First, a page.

Junior Gracie Murray shows off her fashionable, in-dress code outfit for a warm weather day.
Photo By: Semay Alazar

Every year, minor edits are made to the RAHS dress code. But on 16 May 2018, the RAHS administration implemented big changes to the student handbook, including an AP Testing section and a Spirit Day section. In addition to all of these changes, the 2018-19 dress code will be entirely gender neutral.
Junior Nico Wilson became a member of the committee that helped form the new dress code because he felt it was important to share his insights, rather than being silently frustrated.
“I want to have a say in what kids get to wear,” said Wilson, “because no one else was going to take initiative. [I] was thinking ‘why not just take this easy opportunity to have a say in next years’ dress code?’ because I think we all care about it.”
While some may find the changes unnecessary, they were made for the sake of clarity and consistency.
“A lot of the changes this year in terms of wording were to make it simple, and to make it easy to follow so that there wasn’t so much verbiage and grey areas,” said Wilson. “We wanted to make it more clear so that people weren’t wasting time arguing with teachers about what they can and cannot wear.”
One of those grey areas that the dress code hasn’t really specified before is AP testing days. Without strict guidelines for these days, many students have taken the liberty to dress in casual or comfy clothing. The updated dress code provides directions for testing days in order for students to clearly know what is allowed.
“Students must comply with casual Friday dress standards: No leggings, No sweats, No pajama bottoms, No shorts,” according to the latest edition of the Student Handbook.
Even though he has yet to take an AP test, Freshman Noah Dooley will have to abide by these new standards when he does take them.
“I firmly believe that the dress code should be way looser for all major testing days,” said Dooley. “If the students are going to be going through miserable testing then they should at least be able to be comfortable when doing it. The students are going to be sitting still in an uncomfortable chair for a long period of time.”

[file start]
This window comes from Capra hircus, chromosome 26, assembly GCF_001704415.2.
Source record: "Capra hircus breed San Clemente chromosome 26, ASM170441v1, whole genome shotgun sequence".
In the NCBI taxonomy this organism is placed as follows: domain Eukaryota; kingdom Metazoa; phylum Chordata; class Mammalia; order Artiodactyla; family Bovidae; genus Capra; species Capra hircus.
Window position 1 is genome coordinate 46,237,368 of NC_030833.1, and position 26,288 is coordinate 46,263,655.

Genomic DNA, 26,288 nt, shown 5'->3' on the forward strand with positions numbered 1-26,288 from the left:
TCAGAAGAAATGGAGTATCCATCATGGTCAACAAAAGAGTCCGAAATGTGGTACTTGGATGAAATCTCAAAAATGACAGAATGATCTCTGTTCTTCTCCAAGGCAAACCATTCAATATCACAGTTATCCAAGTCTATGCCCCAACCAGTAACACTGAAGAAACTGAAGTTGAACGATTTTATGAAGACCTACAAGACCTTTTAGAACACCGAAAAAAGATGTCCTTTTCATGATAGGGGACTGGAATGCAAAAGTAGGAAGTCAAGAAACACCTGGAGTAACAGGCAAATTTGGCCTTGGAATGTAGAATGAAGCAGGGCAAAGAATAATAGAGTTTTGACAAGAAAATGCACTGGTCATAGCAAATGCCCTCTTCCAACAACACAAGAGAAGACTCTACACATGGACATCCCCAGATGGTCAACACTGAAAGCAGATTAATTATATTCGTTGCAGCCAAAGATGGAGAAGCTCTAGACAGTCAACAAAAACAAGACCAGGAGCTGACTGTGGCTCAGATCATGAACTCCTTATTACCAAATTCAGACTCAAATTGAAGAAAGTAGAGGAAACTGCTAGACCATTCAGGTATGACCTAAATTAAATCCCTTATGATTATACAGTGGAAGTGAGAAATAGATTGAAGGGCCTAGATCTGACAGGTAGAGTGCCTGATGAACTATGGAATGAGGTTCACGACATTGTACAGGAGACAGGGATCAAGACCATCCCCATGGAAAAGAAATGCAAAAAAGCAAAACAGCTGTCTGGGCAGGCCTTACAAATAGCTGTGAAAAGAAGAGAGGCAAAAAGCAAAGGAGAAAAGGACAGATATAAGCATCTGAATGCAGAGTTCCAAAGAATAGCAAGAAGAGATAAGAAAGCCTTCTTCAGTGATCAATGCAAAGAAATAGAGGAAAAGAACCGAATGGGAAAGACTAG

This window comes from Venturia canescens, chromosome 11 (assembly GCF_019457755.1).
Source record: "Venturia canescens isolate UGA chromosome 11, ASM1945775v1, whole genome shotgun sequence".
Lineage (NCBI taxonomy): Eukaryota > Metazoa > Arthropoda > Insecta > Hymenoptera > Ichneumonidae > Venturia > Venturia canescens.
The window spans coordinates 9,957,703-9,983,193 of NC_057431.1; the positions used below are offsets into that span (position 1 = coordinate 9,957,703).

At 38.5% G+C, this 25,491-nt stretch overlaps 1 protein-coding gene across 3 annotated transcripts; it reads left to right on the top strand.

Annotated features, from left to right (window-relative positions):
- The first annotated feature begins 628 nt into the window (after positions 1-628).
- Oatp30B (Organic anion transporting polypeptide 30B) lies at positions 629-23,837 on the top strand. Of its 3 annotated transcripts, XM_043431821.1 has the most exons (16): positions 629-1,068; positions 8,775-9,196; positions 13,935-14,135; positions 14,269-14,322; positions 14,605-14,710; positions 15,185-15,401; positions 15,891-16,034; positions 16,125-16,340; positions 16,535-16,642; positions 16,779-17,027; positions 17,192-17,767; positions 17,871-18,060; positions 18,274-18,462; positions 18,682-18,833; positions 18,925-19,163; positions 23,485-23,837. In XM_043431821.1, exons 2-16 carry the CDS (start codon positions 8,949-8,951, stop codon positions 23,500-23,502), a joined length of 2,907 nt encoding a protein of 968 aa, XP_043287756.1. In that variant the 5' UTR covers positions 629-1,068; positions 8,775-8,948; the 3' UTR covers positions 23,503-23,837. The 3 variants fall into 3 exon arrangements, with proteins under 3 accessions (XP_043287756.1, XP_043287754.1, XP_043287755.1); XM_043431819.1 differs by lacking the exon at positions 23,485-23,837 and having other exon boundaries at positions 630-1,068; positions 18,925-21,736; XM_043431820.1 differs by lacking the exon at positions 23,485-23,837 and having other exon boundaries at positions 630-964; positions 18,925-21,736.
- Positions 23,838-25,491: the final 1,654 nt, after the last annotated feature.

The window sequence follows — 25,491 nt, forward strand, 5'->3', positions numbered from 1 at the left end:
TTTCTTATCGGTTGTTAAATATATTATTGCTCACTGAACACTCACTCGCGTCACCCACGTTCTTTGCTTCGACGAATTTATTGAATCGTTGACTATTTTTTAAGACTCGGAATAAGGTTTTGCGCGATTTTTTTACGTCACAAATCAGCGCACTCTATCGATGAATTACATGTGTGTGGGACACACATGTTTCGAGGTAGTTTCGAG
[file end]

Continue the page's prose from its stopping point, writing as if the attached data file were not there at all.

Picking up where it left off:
While certain dress standards have been enforced by teachers during spirit weeks in prior years, this is the first version of the student handbook to include a specific spirit day section. It prohibits leggings, shorts, pajamas, and any other clothing that disrupts the learning environment.
Even though the intent was to make the expectations for attire more clear, Dooley feels as though the Spirit Day section subtracts from the purpose of the spirited event, and may have added a new grey area to the code.
“I think that the restrictions put in place are taking away from the fun of spirit week,” said Dooley. “I feel like the part that says ‘no clothing that otherwise disrupts the students learning environment,’ is going to be enforced however administration wants. It isn’t really defined so they can pick and choose what isn’t good for a students learning environment.”
In hopes to make the new dress code less biased against any gender, the new dress code is not gendered at all, and students are happy about it. Although, Dooley feels as though there are still some inconsistencies.
“In concept, I think that the idea is awesome. It will make the dress code be more fairly enforced for everybody,” said Dooley. “However, no guy is gonna wear a skirt to school. If skirts are allowed then shorts should also be allowed with the exact same restrictions.”
Despite any issues he still has with the dress code, Dooley feels that overall it is an improvement from prior years.
“I think that the dress code is going to be abided by a bit more. The part where it says that you can wear any solid color non-graphic t-shirt underneath an open button-up seems like its gonna be the new go-to thing to wear,” said Dooley. “Little things like this that are more relaxed make it easier for students, making it more likely that they will abide by the dress code.”